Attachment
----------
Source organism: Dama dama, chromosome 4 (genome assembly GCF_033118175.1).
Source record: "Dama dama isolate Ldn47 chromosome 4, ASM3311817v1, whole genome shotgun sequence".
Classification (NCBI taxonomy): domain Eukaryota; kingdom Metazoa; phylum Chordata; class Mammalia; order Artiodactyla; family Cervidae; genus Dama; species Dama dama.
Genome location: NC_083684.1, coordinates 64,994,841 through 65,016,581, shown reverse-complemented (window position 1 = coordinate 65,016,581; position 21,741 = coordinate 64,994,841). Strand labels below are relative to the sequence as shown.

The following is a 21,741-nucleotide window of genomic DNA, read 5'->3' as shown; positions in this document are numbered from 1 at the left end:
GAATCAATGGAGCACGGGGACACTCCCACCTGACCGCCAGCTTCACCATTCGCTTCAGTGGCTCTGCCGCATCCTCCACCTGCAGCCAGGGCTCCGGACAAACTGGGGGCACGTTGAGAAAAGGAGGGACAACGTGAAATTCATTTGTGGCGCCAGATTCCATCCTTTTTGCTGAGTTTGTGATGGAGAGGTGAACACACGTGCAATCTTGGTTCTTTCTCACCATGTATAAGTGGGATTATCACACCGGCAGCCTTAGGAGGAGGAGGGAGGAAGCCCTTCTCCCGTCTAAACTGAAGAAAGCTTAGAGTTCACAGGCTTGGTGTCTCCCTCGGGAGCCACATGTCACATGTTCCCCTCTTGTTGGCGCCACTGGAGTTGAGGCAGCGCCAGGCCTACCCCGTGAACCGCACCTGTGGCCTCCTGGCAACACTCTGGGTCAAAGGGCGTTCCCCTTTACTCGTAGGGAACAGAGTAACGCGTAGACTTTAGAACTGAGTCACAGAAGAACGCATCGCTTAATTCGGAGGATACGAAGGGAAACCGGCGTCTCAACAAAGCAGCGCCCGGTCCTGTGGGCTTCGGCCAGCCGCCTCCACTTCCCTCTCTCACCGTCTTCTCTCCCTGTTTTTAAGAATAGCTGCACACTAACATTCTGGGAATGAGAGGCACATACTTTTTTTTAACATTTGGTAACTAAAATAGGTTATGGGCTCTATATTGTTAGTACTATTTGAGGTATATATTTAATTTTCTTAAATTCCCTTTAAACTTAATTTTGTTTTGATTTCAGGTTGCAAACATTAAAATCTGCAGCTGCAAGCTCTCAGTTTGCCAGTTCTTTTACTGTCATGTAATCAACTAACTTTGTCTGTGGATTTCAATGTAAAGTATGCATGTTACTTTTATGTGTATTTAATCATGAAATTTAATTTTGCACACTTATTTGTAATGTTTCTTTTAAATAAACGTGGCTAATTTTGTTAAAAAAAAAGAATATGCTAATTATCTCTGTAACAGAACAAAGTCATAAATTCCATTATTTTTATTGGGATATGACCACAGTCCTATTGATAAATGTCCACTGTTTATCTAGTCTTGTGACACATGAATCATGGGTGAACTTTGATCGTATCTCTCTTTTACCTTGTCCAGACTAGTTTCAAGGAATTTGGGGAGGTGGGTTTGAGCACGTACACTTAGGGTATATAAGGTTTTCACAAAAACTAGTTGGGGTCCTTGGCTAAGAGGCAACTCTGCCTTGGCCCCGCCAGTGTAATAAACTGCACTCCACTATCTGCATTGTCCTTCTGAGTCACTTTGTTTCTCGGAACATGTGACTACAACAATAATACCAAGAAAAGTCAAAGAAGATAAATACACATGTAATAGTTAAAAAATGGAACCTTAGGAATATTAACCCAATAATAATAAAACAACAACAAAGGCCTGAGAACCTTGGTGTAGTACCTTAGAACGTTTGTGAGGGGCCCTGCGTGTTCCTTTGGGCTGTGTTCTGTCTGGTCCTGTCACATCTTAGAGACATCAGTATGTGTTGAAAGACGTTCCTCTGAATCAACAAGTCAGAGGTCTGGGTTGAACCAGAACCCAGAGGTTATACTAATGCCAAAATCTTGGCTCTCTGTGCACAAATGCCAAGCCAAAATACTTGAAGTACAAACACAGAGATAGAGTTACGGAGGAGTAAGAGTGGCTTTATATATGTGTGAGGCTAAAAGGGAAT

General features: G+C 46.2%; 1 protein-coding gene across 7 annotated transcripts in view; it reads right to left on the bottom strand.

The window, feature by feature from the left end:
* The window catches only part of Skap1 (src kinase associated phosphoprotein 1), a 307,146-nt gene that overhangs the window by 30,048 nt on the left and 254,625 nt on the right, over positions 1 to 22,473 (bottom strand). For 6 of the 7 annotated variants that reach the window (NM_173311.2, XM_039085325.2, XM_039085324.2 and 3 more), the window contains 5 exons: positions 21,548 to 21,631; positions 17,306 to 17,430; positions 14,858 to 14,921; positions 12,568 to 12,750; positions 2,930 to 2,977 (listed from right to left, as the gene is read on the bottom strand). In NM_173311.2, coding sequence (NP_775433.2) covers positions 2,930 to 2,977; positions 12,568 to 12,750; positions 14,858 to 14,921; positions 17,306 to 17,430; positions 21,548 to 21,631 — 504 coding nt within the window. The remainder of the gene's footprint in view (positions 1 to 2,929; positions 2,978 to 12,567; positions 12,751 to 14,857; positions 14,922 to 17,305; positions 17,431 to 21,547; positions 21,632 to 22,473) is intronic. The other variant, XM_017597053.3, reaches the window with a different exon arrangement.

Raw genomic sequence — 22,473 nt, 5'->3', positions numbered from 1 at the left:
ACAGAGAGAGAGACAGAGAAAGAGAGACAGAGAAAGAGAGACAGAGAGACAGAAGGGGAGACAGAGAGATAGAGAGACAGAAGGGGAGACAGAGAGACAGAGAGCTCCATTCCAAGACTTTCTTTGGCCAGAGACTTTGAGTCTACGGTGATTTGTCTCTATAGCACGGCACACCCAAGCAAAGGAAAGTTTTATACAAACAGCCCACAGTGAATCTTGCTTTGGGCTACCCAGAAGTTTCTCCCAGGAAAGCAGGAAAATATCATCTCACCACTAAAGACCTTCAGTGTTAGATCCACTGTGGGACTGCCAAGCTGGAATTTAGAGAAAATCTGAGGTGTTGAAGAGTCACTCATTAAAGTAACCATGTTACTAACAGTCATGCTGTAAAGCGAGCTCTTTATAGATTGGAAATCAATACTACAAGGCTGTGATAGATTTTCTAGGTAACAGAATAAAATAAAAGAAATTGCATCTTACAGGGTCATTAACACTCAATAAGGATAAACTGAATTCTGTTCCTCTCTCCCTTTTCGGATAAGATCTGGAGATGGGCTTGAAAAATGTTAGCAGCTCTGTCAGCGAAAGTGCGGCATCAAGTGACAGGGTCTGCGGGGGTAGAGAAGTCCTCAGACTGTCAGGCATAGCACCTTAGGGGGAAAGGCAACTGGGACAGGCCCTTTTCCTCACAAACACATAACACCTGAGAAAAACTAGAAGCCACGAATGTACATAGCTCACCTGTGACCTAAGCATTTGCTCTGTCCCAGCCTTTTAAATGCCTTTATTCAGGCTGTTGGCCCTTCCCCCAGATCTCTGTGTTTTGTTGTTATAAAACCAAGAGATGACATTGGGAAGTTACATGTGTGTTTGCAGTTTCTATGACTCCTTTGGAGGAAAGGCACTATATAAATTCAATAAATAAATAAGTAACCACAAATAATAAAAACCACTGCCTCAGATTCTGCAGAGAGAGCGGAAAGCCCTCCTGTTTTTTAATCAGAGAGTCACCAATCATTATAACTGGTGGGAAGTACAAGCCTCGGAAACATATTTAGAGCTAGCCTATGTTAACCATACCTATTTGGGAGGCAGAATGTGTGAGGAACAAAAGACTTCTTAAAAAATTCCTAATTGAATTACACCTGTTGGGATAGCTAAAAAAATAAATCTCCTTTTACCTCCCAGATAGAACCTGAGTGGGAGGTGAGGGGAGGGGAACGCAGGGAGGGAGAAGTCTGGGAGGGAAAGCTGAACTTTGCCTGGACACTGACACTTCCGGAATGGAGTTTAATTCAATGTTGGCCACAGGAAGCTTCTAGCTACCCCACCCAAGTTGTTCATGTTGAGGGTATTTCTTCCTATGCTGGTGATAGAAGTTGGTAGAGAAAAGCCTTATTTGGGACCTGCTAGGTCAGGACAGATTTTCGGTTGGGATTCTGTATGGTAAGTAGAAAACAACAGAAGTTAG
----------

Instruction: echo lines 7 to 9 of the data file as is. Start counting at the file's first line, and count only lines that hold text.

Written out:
General features: G+C 46.2%; 1 protein-coding gene across 7 annotated transcripts in view; it reads right to left on the bottom strand.

The window, feature by feature from the left end:
* The window catches only part of Skap1 (src kinase associated phosphoprotein 1), a 307,146-nt gene that overhangs the window by 30,048 nt on the left and 254,625 nt on the right, over positions 1 to 22,473 (bottom strand). For 6 of the 7 annotated variants that reach the window (NM_173311.2, XM_039085325.2, XM_039085324.2 and 3 more), the window contains 5 exons: positions 21,548 to 21,631; positions 17,306 to 17,430; positions 14,858 to 14,921; positions 12,568 to 12,750; positions 2,930 to 2,977 (listed from right to left, as the gene is read on the bottom strand). In NM_173311.2, coding sequence (NP_775433.2) covers positions 2,930 to 2,977; positions 12,568 to 12,750; positions 14,858 to 14,921; positions 17,306 to 17,430; positions 21,548 to 21,631 — 504 coding nt within the window. The remainder of the gene's footprint in view (positions 1 to 2,929; positions 2,978 to 12,567; positions 12,751 to 14,857; positions 14,922 to 17,305; positions 17,431 to 21,547; positions 21,632 to 22,473) is intronic. The other variant, XM_017597053.3, reaches the window with a different exon arrangement.